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America Has A $16.4 Trillion Debt Ceiling In 52-44 Senate Vote

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September 24, 2017, 10:45:16 pm Psalm 51:17 says: The specific rule pertaining to the national anthem is found on pages A62-63 of the league rulebook. It states: “The National Anthem must be played prior to every NFL game, and all players must be on the sideline for the National Anthem. “During the National Anthem, players on the field and bench area should stand at attention, face the flag, hold helmets in their left hand, and refrain from talking. The home team should ensure that the American flag is in good condition. It should be pointed out to players and coaches that we continue to be judged by the public in this area of respect for the flag and our country. Failure to be on the field by the start of the National Anthem may result in discipline, such as fines, suspensions, and/or the forfeiture of draft choice(s) for violations of the above, including first offenses.”
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http://www.naturalnews.com/2017-08-11-new-fda-approved-hepatitis-b-vaccine-found-to-increase-heart-attack-risk-by-700.html
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September 11, 2017, 06:59:33 am Psalm 51:17 says: The law of reaping and sowing. It's amazing how God's mercy and longsuffering has hovered over America so long. (ie, the infrastructure is very bad here b/c for many years, they were grossly underspent on. 1st Tim 6:10, the god of materialism has its roots firmly in the West) And remember once upon a time ago when shacking up b/w straight couples drew shock awe?

Exodus 20:5  Thou shalt not bow down thyself to them, nor serve them: for I the LORD thy God am a jealous God, visiting the iniquity of the fathers upon the children unto the third and fourth generation of them that hate me;
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Author Topic: America Has A $16.4 Trillion Debt Ceiling In 52-44 Senate Vote  (Read 609 times)
Psalm 51:17
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« on: January 26, 2012, 06:39:33 pm »

Update: America Has A $16.4 Trillion Debt Ceiling In 52-44 Senate Vote
26 January 2012, by Tyler Durden (Zero Hedge)
http://www.zerohedge.com/news/senate-vote-progress-increase-us-debt-ceiling-12-trillion

Excerpt:

Update: the Senate has failed to reject a bid to stop the debt ceiling hike with a simple 52 vote majority all of it along party lines. The US now has $16.4 trillion in debt capacity as of Friday.

Since roughly $100 billion was plundered from Pension Funds in the past month, The US will have about $15.4 trillion in debt with the Monday DTS.

The question then is how long will the $1 trillion in debt capacity last: at $125 billion/month it won't be enough to carry the US past the election without another massive debt ceiling spectacle.

While Congress recently voted down the increase in the US debt ceiling, that vote was largely irrelevant. And all that matters is how the Senate will vote.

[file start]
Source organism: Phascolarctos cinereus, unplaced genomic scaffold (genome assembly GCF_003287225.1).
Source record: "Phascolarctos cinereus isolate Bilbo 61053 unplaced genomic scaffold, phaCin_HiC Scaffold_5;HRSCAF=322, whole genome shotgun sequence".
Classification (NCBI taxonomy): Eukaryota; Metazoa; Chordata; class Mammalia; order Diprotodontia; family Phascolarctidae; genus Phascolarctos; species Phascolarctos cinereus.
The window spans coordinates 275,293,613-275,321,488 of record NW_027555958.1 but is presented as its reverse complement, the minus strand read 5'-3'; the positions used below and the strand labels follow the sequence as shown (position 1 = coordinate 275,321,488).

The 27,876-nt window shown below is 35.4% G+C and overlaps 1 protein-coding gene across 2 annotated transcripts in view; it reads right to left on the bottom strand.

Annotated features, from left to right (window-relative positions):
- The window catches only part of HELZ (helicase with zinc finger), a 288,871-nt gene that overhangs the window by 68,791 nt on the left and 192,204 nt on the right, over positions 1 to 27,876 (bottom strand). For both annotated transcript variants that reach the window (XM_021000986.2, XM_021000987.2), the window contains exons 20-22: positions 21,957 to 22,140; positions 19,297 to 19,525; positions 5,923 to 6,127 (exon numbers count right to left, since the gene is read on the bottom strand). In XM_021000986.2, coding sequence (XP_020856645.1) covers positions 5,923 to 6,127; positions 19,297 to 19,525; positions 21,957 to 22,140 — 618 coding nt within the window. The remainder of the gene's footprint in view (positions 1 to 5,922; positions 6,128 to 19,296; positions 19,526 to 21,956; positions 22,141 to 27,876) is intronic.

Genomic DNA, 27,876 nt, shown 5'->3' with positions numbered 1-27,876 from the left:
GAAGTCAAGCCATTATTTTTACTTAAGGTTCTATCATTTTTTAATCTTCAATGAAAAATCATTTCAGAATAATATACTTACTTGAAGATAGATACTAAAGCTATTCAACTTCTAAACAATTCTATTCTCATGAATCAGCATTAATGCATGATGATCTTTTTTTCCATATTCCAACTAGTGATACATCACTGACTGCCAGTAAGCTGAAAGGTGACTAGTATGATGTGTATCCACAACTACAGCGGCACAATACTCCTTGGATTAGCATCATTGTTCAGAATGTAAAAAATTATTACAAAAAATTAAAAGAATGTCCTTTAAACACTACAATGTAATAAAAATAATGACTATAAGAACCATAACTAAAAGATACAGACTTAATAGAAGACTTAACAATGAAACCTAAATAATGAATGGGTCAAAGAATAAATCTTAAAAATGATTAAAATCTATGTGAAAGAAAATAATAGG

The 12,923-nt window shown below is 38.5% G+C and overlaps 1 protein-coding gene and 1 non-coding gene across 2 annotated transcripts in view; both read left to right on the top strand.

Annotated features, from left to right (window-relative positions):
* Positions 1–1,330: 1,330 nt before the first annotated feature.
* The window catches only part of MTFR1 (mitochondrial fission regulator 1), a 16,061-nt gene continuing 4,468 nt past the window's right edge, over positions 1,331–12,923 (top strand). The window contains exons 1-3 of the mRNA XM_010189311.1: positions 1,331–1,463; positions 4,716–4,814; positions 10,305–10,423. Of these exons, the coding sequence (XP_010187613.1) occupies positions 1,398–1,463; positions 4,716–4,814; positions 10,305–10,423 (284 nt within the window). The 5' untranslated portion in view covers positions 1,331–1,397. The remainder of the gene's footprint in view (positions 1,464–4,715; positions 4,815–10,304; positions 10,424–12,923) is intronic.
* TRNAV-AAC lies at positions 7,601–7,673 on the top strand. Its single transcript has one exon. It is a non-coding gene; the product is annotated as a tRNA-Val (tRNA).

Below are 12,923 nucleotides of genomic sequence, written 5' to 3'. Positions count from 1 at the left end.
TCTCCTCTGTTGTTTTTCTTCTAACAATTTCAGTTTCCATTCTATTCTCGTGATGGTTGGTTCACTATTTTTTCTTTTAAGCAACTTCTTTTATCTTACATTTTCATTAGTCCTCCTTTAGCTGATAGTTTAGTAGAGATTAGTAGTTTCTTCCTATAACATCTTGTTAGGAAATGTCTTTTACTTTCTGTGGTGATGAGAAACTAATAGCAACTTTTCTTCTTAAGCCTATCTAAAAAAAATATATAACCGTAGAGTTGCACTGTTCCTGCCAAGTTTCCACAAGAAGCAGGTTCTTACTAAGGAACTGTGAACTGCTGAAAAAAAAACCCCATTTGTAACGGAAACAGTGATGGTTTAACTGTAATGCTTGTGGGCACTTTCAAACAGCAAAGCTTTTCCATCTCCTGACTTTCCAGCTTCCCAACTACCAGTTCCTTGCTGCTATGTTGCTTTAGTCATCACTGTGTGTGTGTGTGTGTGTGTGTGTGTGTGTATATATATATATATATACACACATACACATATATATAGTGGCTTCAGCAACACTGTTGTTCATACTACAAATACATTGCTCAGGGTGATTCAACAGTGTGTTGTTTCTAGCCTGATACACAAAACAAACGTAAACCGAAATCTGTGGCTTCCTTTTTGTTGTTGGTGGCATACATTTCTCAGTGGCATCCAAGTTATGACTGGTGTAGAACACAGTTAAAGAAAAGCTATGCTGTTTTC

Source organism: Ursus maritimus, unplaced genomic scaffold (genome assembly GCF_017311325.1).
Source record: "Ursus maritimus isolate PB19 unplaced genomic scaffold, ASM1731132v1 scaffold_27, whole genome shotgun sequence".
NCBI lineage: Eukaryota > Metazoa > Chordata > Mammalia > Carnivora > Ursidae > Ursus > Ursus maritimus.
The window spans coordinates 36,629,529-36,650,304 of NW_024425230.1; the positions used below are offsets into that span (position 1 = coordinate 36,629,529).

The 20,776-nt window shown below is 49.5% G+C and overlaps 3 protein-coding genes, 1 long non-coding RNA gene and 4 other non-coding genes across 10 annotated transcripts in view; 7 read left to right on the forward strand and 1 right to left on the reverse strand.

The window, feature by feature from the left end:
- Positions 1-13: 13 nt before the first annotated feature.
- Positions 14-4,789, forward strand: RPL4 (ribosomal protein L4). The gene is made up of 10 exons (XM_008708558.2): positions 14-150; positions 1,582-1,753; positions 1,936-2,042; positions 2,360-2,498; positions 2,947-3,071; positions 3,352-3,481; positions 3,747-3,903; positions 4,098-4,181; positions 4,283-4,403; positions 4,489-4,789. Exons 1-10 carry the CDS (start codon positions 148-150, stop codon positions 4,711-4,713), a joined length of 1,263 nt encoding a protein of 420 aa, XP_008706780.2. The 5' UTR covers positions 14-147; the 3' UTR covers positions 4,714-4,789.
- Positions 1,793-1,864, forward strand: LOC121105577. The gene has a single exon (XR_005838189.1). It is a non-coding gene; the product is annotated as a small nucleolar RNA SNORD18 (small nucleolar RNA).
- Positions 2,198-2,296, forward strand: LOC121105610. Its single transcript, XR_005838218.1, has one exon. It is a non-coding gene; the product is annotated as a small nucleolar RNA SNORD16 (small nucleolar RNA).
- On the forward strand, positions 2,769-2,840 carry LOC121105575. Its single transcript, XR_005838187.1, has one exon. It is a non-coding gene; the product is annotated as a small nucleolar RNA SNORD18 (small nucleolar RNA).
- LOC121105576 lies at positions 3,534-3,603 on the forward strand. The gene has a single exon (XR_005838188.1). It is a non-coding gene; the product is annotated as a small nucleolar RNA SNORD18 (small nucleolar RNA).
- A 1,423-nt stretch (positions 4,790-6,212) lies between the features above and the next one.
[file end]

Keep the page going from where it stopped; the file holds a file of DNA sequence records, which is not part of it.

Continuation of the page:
It is virtually unlikely that the process of debt ceiling increase will be overturned so within minutes the US should have a brand spaking new debt ceiling of $16.4 trillion.
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« Reply #1 on: January 18, 2013, 11:25:13 am »

The OP was posted in summer 2011, and that was the first time the debt ceiling got raised - now this would be the THIRD time. Eventually it's gonna come tumbling down.

Rev 6:5  And when he had opened the third seal, I heard the third beast say, Come and see. And I beheld, and lo a black horse; and he that sat on him had a pair of balances in his hand.
Rev 6:6  And I heard a voice in the midst of the four beasts say, A measure of wheat for a penny, and three measures of barley for a penny; and see thou hurt not the oil and the wine.


Sen. John Cornyn: 'We Will Raise the Debt Ceiling'

1/18/13

Sen. John Cornyn is one of a number of Republicans who have suggested that a partial government shutdown might be necessary in the coming months as Republicans and Democrats spar over a trio of deadlines - the debt ceiling, funding the government, and dealing with automatic spending cuts.
 
But in an interview with the editorial board of the Houston Chronicle, Cornyn said the debt ceiling, at least, would be raised.
 
"We will raise the debt ceiling. We're not going to default on our debt," Cornyn told the Houston Chronicle editorial board. "I will tell you unequivocally, we're not going to default."
 
Read that report HERE.
 
Earlier this month, in the same paper, Cornyn pointed in an op-ed column to the trio of pending deadlines including the debt ceiling and suggested that a partial government shutdown might be in order to bring Washington spending in line.
 
"The coming deadlines will be the next flashpoints in our ongoing fight to bring fiscal sanity to Washington. It may be necessary to partially shut down the government in order to secure the long-term fiscal well being of our country, rather than plod along the path of Greece, Italy and Spain," Cornyn wrote Jan. 4.